It sounds like a good portion of the United States got walloped over the weekend with snow and ice and seemingly everything in between. (Yesterday was, after all, the winter solstice and the official start of the season, so what else should we have expected?) While the white stuff can be beautiful, it can also put a damper on holiday errands. For those of us who might be lagging behind on getting their holiday cards in the mail, we here at Chandra can help you out.
By now, you've probably seen the news stories on our exciting and important new work on dark energy. For those of you who want even more, take a look at this posting on YouTube. The main scientist behind these results, Alexey Vikhlinin of the Smithsonian Astrophysical Observatory, put together a great movie describing the new science.
Watch the video on Youtube
There are those of us who are experts, and then those of us who are not. Even some of us who have been working in X-ray astronomy can lose track of some of the basics. To help provide a little introduction or perhaps just a refresher, weâ€™ve put together a little thing we like to call â€œX-ray 101â€. Itâ€™s meant just to give a very quick overview of what Chandra is and what X-ray astronomy is all about.
Recently a group of researchers from the University of California at Los Angeles announced what has been described by the New York Times as a "tour de force of office supply physics." The scientists measured X-ray flashes from a roll of Scotch tape as it was unpeeled.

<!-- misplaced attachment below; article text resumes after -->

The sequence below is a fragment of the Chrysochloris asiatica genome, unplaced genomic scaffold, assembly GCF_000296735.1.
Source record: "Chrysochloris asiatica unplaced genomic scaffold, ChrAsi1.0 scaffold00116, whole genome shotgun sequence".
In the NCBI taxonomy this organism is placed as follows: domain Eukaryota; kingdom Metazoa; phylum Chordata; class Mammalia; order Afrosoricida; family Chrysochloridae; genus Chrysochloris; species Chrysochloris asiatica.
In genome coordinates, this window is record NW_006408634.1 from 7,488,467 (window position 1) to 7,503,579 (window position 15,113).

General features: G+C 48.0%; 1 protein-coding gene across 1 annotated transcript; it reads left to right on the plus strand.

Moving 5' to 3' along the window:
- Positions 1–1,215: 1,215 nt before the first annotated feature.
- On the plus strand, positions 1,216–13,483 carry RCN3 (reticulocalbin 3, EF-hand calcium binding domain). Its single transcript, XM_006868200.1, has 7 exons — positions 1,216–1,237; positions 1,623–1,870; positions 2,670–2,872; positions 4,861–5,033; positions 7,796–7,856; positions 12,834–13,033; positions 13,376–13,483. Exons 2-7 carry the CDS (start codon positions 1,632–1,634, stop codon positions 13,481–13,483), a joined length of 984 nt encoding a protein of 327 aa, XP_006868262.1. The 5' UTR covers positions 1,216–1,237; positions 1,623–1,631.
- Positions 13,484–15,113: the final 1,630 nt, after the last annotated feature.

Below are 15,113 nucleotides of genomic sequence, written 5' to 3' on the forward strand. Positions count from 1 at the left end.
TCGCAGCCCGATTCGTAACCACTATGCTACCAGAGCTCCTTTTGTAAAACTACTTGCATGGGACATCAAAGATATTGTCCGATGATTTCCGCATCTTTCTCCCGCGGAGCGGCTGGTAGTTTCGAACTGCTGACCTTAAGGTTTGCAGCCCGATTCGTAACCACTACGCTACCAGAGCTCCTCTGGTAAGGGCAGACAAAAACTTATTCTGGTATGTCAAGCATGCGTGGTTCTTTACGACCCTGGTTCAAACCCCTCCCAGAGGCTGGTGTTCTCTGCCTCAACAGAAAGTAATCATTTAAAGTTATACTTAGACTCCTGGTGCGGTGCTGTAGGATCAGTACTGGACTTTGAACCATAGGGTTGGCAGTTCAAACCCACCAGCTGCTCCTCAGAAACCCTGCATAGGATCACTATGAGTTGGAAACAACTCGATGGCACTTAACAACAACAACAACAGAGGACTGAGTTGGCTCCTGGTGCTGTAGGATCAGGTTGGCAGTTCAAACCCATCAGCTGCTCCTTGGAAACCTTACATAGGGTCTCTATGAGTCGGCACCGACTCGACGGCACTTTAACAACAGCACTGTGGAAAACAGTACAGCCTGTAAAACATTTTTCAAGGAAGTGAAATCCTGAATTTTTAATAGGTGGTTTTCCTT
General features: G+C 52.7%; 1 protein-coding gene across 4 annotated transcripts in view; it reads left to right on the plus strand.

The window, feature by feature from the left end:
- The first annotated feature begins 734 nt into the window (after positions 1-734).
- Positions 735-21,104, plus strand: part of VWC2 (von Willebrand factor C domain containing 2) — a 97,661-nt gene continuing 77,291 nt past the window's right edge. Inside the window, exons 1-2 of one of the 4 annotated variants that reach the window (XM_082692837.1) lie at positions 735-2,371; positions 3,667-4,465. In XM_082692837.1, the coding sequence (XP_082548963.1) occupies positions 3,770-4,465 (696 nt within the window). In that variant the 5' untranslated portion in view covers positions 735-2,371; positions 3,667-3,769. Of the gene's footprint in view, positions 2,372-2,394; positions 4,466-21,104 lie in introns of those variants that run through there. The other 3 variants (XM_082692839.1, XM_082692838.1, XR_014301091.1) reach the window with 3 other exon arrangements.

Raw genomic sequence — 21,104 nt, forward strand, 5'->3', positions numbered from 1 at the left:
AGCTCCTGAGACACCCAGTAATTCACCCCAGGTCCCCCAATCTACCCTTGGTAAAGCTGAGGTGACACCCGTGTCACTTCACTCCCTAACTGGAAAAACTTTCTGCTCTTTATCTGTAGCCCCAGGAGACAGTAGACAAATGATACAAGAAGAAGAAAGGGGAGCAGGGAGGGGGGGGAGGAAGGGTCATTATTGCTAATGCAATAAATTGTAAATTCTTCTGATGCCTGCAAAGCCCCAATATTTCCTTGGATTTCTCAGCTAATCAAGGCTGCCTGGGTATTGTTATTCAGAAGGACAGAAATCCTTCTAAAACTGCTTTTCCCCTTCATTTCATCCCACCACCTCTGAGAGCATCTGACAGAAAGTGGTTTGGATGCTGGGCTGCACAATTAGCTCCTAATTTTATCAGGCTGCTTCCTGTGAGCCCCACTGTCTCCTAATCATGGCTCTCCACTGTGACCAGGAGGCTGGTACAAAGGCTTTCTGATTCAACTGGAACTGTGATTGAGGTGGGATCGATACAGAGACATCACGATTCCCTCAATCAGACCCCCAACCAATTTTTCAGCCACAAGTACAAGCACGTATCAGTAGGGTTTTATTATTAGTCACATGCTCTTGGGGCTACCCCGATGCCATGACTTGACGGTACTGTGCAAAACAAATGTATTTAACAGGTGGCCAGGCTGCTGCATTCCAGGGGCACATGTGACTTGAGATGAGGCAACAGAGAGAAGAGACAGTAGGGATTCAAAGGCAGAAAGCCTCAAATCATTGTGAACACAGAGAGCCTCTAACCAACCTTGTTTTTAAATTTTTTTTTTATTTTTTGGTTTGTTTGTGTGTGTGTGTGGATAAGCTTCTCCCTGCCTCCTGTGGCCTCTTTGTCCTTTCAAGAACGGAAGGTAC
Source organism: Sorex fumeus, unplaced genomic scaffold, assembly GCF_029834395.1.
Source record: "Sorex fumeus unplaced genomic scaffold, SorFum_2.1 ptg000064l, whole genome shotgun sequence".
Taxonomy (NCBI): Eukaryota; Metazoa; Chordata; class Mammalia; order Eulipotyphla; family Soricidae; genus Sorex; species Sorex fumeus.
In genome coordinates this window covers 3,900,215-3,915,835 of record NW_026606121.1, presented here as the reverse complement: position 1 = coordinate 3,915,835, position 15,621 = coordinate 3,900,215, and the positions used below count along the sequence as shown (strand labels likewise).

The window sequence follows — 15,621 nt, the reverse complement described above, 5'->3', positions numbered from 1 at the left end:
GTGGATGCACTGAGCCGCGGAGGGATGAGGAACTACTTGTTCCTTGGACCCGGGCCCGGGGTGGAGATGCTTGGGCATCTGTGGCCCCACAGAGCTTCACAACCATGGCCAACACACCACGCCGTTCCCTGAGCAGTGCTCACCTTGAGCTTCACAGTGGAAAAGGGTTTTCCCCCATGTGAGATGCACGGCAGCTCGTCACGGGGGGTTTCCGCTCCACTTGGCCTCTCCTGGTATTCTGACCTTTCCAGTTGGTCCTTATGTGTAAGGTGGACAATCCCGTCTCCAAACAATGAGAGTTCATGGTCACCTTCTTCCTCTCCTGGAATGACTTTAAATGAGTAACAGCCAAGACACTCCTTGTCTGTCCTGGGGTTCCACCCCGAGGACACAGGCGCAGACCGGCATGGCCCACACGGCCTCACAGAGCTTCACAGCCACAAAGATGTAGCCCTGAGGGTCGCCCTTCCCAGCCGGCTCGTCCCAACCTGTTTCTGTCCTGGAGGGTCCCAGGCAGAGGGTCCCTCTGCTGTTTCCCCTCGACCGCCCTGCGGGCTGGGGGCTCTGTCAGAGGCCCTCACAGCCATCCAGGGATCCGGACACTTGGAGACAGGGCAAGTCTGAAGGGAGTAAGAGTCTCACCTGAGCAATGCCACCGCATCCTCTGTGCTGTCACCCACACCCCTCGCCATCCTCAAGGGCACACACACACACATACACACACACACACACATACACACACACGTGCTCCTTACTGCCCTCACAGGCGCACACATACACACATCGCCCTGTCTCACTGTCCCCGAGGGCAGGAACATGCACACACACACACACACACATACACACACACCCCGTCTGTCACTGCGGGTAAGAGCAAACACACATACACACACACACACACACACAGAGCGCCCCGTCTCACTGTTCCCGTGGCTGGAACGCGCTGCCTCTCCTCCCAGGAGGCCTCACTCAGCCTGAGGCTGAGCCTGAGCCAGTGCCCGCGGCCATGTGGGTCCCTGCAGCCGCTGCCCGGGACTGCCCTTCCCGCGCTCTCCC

While we like to focus on the current excitement in X-ray astronomy, sometimes it's good to look back. Last week marked the 30th anniversary of the launch of the Einstein Observatory. Back on November 13, 1978, the High Energy Astrophysics Observatory 2 was launched on Atlas-Centaur booster rocket. Shortly afterward, the satellite was renamed in honor of that little known scientist, Albert Einstein. While HEAO-2 is catchy, we think Einstein is a little easier off the tongue.
As many of this blog's readers may know, Chandra is NASA's flagship X-ray mission but it's not the only major X-ray telescope in orbit. The other one is XMM-Newton, which was launched by the European Space Agency (ESA) just five months after Chandra in 1999. The great thing about Chandra and XMM-Newton is that many of their capabilities are complementary. In other words, scientists often use both and can combine the data for even stronger results.
Here at the Chandra X-ray Center, we work hard to make the images that you find on the public website. No, thereâ€™s no magic button that we push to make pretty pictures. In fact, there are countless keystrokes, mouse movements, and lots of thinking that go into these images of the cosmos that are fit for public consumption.
Not to give away my age, but I remember not too long ago using film when I took pictures. And then having (gasp!) to get them developed. It was a sad, sad world, but somehow we emerged into our current age of electronic enlightenment.
One of the greatest advantages of digital visualization, in my opinion, is the ability to share, comment on, and arrange images in a myriad of ways. And, of course, Flickr has been highly successful at taking these concepts to a new level.
Fifty years ago this week, on October 1st, the legislation creating the National Aeronautics and Space Administration, or NASA, was enacted. There will likely be a lot of buzz about this anniversary, and rightly so, since it has, among many other things, shaped our understanding of the Universe so dramatically.
Please note this is a moderated blog. No pornography, spam, profanity or discriminatory remarks are allowed. No personal attacks are allowed. Users should stay on topic to keep it relevant for the readers.
Read the privacy statement